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STAGE REVIEW : ‘Horse Dreamer’ Reawakened at Al’s Bar

We always think of Sam Shepard as a Western playwright working out his inventive twistings of Western myths, as if he need only stare out the window of his study and imagine his characters in the surrounding landscape.

We forget, though, that Shepard has spent a great deal of time on the road, and it was during a stay in London that he came up with “Geography of a Horse Dreamer.” And even though the play was written after his mid and late-'60s adventures in New York that combined theater, late-night bar life and rock ‘n’ roll, funky Al’s Bar (in downtown’s industrial/loft district) is the ideal setting for James Terry’s new staging of Shepard’s mocking, cockeyed play.

Terry plays Cody, a Wyoming cowboy with the gift for dreaming the outcome of horse races before they happen. He’s money in the bank for the underworld types who have abducted him--or was, before they expected him to churn out the dreams assembly line fashion.

Like “Angel City,” which Shepard wrote soon after “Horse Dreamer” and which a few in this company staged in 1983, this play rides on a metaphor. Cody is the (Hollywood?) artist, once flying on waves of inspiration, now grounded by an industry that wants the work as made-to-order as a burger.

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What really throws Cody into a tailspin (Terry’s Cody is a wonderfully wigged-out visionary) is the new order from his boss, Fingers (Ron Campbell): Start dreaming about the dog races. Fingers’ hoods (Ray Mickshaw and Steven M. Porter) know that the boss is unwittingly setting up a disaster.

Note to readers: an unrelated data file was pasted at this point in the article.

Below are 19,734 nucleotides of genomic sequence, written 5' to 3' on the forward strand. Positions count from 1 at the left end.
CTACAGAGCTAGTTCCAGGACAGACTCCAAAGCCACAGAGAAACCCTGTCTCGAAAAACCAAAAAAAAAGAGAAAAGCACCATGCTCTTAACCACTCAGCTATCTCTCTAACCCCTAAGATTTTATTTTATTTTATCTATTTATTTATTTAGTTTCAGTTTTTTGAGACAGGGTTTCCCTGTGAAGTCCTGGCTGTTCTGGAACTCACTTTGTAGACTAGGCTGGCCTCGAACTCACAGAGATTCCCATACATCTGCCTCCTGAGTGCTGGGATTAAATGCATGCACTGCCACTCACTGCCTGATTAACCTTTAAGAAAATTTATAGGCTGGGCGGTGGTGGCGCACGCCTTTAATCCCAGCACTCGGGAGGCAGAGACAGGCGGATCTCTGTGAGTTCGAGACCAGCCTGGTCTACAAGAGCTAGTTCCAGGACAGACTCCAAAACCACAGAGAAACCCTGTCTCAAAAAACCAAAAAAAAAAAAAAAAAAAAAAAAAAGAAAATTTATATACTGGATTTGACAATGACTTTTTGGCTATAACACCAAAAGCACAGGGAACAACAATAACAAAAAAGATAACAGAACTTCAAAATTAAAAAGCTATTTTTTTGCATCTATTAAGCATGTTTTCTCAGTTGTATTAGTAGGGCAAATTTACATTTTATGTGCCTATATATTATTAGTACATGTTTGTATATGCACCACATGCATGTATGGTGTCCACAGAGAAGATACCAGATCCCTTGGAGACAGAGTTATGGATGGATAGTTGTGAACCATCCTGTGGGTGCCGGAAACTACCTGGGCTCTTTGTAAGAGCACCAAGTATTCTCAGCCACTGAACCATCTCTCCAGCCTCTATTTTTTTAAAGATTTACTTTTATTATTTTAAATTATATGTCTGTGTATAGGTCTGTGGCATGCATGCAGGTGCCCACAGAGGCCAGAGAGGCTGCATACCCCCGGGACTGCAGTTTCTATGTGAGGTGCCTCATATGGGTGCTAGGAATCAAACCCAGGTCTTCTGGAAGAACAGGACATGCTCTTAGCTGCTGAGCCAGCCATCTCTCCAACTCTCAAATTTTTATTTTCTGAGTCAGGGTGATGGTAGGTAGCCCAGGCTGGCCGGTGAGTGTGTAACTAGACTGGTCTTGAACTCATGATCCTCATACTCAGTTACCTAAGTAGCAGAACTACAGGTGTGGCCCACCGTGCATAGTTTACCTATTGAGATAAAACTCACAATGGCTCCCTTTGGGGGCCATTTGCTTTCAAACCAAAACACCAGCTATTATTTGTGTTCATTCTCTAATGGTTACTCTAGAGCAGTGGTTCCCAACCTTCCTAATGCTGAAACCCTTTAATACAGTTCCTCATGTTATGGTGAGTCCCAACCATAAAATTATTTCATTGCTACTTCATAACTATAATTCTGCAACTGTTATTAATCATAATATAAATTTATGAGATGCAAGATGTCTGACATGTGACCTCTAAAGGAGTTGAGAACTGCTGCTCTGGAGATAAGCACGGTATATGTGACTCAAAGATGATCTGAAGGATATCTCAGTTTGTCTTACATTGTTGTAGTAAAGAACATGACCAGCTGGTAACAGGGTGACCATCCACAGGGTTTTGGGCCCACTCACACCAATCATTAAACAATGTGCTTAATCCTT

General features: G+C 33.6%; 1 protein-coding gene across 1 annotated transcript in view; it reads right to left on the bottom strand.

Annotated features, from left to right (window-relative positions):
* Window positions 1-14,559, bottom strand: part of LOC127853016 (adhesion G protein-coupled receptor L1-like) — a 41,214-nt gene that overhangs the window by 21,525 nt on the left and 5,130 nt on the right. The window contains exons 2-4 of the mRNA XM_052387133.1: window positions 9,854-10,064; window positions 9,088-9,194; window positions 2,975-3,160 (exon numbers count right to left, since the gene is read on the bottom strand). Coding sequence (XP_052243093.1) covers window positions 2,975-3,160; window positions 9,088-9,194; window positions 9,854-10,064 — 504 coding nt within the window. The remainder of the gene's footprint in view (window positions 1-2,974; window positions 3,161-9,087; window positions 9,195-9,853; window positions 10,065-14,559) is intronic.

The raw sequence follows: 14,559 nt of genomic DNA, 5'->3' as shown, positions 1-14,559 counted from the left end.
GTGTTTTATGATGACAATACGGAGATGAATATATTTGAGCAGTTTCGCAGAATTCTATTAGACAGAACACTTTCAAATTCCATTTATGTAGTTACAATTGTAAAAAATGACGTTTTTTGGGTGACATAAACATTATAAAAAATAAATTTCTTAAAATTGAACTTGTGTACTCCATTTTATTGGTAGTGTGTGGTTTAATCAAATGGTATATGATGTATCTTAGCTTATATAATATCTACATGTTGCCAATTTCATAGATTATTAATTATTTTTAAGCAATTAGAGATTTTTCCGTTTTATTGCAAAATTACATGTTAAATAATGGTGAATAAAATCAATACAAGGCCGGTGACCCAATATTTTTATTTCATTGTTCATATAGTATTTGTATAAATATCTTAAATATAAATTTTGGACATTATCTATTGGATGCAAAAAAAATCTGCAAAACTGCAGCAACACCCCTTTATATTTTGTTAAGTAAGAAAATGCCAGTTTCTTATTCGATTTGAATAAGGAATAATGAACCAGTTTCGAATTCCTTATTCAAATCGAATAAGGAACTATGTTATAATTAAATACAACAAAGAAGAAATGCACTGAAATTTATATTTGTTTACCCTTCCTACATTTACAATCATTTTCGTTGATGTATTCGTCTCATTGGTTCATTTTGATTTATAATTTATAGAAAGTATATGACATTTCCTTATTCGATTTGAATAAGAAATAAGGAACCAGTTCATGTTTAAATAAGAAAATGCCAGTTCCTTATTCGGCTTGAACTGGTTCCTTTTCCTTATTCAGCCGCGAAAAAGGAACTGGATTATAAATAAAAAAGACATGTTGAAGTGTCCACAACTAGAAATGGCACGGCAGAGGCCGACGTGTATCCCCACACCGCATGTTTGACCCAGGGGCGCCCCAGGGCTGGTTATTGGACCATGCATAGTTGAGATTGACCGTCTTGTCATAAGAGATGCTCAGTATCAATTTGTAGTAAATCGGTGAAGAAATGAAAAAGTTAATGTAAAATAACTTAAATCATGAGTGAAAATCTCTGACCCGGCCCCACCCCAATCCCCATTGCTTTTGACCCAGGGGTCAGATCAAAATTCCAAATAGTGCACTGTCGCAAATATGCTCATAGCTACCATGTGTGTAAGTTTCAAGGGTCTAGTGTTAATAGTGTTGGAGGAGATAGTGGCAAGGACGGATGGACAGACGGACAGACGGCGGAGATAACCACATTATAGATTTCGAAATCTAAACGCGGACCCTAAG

This is a funnier, more vital play than “Angel City,” developing a darker and surprising view of the artist’s triumph over evil. And if this show feels infected with the kind of performance energy we’ve come to expect from the Actors’ Gang, that is no accident: Terry and Campbell are Gang veterans, and Kyle Secor’s horrific/comic delivery and presence as a particularly nasty doctor is right in the Gang’s lunatic style (he replaced Daniel McDonald last week).

No one burns up this Shepard madhouse with greater incendiary glee than Campbell, whose Fingers is one part Bela Lugosi, one part Howard Hughes. Fingers has his own dreams, and when Campbell wanders off into the middle of the audience, holding up a cassette tape of Cody’s favorite music to a piercing beam of light, it’s an unforgettable theater image.

Darryl Tewes’ electric bass accompaniment is too loud by half, and the film segments wander in and out of focus, but hearing and seeing this show in one of the last Bohemian, graffiti-decorated enclaves in Los Angeles makes for one of the better trips into the underground in some time.

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At 305 S. Hewitt St. on Tuesdays and Wednesdays, 8 p.m., through Sept. 28. Tickets: $5; (213) 829-3547.


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